Study Questions for Jared Diamond, Guns, Germs and Steel, Chapter 3, Collision at Cajamarca
How would you characterize Native American culture before 1492 as portrayed at the start of chapter 3?
Pages 69 through 74 contains an account of Pizzaro’s conquest of the Incas in 1532. Because it is written by eyewitnesses of the battle, we call this a primary source. Keeping in mind that it was written by participants, what do we know about the nature of colonization?
~How did the authors characterize the Inca; what terms do they use to describe them?
~What is the role of religion in the account, specifically, the Catholic Church?
~How was the Spanish mission of salvation used as a way to legitimize political conquest?
~What did Pizarro tell Atahuallpa’s messenger? What does this say about the nature of European-Native American relations?
~What event precipitated the battle? What was the last thing the friar said before the fighting began?
~Pizarro had 168 soldiers. How many Incas were slain? Specifically, what class of Incas were slain and how did Pizarro turn this to an advantage in taking over the empire?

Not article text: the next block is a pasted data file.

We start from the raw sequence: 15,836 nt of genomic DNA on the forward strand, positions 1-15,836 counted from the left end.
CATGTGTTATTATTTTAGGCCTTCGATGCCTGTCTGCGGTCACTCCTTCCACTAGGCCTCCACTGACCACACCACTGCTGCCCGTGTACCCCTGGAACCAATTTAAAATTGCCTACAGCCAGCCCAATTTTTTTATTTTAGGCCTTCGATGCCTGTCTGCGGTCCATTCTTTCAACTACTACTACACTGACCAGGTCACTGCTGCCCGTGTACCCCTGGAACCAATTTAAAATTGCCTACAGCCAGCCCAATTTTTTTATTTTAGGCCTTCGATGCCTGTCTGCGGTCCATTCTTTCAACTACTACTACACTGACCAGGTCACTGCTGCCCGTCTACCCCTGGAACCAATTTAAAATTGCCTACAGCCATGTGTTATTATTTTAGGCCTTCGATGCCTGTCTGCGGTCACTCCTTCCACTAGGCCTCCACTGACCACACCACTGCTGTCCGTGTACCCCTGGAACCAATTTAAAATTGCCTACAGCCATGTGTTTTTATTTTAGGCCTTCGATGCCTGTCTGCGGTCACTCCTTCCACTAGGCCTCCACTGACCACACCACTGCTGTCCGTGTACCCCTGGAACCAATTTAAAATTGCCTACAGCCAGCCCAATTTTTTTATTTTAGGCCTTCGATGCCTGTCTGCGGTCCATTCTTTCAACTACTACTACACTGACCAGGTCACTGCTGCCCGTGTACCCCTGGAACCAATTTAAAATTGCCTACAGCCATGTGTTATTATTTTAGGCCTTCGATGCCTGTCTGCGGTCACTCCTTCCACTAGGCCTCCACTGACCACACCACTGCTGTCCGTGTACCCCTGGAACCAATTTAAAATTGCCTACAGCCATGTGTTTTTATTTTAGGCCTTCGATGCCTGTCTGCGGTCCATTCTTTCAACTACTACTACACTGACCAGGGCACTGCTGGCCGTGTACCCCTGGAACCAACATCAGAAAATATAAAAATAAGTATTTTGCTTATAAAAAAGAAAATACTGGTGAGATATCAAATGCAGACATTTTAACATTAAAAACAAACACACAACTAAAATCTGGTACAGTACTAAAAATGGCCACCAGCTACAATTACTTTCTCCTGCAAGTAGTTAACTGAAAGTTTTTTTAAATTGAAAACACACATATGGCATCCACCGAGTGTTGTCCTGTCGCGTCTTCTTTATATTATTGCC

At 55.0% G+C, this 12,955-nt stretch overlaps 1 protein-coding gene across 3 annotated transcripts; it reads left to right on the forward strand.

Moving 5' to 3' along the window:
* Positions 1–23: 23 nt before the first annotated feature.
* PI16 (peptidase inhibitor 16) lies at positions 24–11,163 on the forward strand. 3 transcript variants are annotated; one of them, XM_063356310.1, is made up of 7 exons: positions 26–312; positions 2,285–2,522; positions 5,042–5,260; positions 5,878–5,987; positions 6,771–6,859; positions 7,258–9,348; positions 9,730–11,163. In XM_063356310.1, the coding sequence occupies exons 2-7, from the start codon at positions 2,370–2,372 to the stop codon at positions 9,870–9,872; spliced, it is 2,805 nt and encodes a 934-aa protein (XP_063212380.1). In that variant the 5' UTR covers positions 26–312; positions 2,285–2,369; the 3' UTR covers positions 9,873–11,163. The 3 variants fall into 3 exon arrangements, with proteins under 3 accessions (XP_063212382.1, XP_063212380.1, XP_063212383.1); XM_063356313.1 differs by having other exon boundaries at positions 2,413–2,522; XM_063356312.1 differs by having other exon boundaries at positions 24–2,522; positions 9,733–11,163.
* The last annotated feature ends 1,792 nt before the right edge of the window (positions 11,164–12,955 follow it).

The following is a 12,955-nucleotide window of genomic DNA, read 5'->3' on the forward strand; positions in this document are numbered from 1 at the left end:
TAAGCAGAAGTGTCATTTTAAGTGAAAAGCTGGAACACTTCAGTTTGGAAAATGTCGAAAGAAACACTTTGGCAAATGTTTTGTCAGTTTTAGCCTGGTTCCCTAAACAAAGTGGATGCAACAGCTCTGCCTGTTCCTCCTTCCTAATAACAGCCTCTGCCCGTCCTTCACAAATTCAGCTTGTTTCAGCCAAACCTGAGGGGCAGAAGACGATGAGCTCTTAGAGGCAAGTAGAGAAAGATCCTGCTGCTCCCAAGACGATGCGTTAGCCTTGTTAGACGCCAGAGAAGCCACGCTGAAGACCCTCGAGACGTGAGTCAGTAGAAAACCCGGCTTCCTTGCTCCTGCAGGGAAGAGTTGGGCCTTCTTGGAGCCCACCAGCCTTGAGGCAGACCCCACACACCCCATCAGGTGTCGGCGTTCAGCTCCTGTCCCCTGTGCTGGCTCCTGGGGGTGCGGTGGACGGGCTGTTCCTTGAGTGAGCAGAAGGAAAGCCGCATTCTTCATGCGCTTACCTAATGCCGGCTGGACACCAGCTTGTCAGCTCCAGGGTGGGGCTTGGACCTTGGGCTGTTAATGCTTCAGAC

Diamond moves on to discuss some of the advantages that the Spanish conquistadors had over the Inca. What were some of the military advantages?
What was the state of the Inca empire before the battle? How did European colonization cause this state of affairs? How is this an example of ecological imperialism?
How did European political organization enable Pizarro’s colonization of
How did writing and literacy figure in Pizarro’s conquest?
Diamond considers the European advantages (military technology, horses, infectious diseases, maritime technology, centralized political organization, and writing) proximate causes of Pizarro’s victory. What does Diamond mean by "proximate"?